New '1/f noise' discovery promises to improve semiconductor-based sensors

May 09, 2007
New '1/f noise' discovery promises to improve semiconductor-based sensors
Illustration of a Coulomb glass system: Electrons (red) in a random landscape, interacting with each other (yellow-orange lines). Noise of the resistance of the system is created by collective "hopping" of the electrons (green arrow). Credit: Argonne National Laboratory

More sensitive sensors and detectors based on semiconductor electronics could result from new findings by researchers from the United States, Norway and Russia.

Their research has yielded a decisive step in identifying the origin of the universal "one-over-f" (1/f) noise phenomenon; “f” stands for "frequency."

"One-over-f noise appears almost everywhere, from electronic devices and fatigue in materials to traffic on roads, the distribution of stars in galaxies, and DNA sequences," said Valerii Vinokour or Argonne's Materials Science Division. "Finding the common origin of one-over-f noise in its many forms is one of the grand challenges of materials physics. Our theory establishes the origin and lower limit to one-over-f noise in semiconductor electronics, helping to optimize detectors for commercial application."

Noise is a fluctuation in time, a deviation from the average. Humans and other animals carry a common example in their heartbeats, where 1/f noise can be detected as a deviation from normal pulse. In nanomaterials, such as the tiny circuits in semiconductor electronics, the noise generated by the random motion of a single electron can be devastating, since there are so few electrons in the system.

Vinokur and his team showed that the 1/f noise in doped semiconductors, the platform for all modern electronics, originates in the random distribution of impurities and the mutual interaction of the many electrons surrounding them. These two ingredients — randomness and interaction — trap electrons in the Coulomb glass, a state like window glass where electrons move by hopping from one random location to another. 1/f noise arises from the electrons; hopping motion. After discovering the theoretical connection between 1/f noise and formation of the Coulomb glass, Vinokur and his collaborators confirmed it with large-scale computer simulations: suppression of the interactions was found to remove the Coulomb glass behavior and 1/f noise.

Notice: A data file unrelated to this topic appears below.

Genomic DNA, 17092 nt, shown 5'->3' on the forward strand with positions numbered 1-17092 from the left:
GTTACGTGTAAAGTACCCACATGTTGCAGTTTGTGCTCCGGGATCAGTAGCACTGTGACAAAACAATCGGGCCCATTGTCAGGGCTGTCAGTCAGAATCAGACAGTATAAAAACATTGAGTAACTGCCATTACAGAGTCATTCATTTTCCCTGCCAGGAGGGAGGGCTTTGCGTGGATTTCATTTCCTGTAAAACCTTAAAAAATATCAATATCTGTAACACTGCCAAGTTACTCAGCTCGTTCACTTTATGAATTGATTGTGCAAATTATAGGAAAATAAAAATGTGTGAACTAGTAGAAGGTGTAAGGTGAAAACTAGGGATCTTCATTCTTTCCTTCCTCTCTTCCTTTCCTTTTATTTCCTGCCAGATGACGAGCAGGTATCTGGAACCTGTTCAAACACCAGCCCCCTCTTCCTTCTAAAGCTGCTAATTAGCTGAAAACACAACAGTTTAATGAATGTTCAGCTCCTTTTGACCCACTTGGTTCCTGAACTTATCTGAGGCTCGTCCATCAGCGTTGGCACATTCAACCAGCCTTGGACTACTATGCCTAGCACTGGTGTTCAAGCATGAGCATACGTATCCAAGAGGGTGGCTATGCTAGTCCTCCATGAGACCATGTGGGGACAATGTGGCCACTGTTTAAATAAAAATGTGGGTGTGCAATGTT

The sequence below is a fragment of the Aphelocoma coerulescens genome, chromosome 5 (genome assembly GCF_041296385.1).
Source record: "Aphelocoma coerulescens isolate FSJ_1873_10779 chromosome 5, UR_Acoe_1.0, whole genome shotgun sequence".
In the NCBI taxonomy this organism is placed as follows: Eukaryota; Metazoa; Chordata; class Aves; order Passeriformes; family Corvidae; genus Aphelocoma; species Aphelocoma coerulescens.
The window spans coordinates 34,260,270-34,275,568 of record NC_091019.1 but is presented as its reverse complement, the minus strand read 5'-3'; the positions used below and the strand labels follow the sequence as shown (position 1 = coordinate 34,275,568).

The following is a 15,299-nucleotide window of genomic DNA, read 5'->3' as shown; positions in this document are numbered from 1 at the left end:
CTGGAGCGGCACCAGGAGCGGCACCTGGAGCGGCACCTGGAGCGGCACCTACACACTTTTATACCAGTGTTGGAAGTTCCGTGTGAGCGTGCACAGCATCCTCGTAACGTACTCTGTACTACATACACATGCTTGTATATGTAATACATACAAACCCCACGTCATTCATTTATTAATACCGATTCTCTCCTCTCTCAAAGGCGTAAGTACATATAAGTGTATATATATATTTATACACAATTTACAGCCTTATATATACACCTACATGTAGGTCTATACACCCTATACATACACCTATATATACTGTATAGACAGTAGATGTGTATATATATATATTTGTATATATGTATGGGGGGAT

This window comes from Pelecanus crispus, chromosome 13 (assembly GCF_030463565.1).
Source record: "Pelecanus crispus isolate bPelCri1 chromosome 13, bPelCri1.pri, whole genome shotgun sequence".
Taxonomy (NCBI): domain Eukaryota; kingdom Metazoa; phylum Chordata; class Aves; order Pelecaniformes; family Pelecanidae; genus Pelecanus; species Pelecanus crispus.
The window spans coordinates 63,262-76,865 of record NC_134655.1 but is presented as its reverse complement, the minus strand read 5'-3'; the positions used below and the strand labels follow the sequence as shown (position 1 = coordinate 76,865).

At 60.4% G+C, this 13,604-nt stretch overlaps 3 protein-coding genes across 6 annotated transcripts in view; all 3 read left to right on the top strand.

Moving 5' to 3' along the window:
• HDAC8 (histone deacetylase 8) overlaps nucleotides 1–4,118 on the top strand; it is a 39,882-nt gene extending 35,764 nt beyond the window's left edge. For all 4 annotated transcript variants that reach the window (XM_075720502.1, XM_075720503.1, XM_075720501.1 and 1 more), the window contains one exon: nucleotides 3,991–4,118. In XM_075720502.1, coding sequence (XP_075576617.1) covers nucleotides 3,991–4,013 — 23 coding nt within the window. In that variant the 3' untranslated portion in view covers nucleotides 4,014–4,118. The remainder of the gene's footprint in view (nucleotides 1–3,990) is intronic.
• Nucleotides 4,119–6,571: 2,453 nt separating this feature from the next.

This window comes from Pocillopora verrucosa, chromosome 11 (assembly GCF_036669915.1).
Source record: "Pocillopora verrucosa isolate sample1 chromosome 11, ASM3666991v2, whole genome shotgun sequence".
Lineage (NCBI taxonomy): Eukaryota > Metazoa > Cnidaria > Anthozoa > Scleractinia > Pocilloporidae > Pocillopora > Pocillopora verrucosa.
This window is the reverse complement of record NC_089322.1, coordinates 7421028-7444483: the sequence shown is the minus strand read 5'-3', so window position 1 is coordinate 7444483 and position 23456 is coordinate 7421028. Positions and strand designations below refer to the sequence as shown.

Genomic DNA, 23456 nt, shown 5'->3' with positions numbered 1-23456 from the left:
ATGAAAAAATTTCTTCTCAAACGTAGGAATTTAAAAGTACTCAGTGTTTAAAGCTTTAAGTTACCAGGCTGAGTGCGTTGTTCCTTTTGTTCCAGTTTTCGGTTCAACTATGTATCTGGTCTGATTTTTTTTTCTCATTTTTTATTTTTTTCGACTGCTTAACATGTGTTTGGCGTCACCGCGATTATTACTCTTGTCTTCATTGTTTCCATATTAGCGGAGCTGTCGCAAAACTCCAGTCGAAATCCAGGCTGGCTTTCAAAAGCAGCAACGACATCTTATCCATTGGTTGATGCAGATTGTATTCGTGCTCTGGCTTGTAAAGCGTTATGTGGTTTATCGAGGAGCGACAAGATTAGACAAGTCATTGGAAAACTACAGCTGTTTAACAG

“Our results," Vinokour said, "establish that one-over-f noise is a generic property of Coulomb glasses and, moreover, of a wide class of random interacting systems and phenomena ranging from mechanical properties of real materials and electric properties of electronic devices to fluctuations in the traffic of computer networks and the Internet.”

These research findings were published in the May 11 issue of Physical Review Letters.

Source: Argonne National Laboratory

Explore further: It's particle-hunting season! NYU scientists launch Higgs Hunters Project

add to favorites email to friend print save as pdf

Related Stories

And so they beat on, flagella against the cantilever

Sep 16, 2014

A team of researchers at Boston University and Stanford University School of Medicine has developed a new model to study the motion patterns of bacteria in real time and to determine how these motions relate ...

Recommended for you

Particles, waves and ants

Nov 26, 2014

Animals looking for food or light waves moving through turbid media – astonishing similarities have now been found between completely different phenomena.

User comments : 0

Please sign in to add a comment. Registration is free, and takes less than a minute. Read more

Click here to reset your password.
Sign in to get notified via email when new comments are made.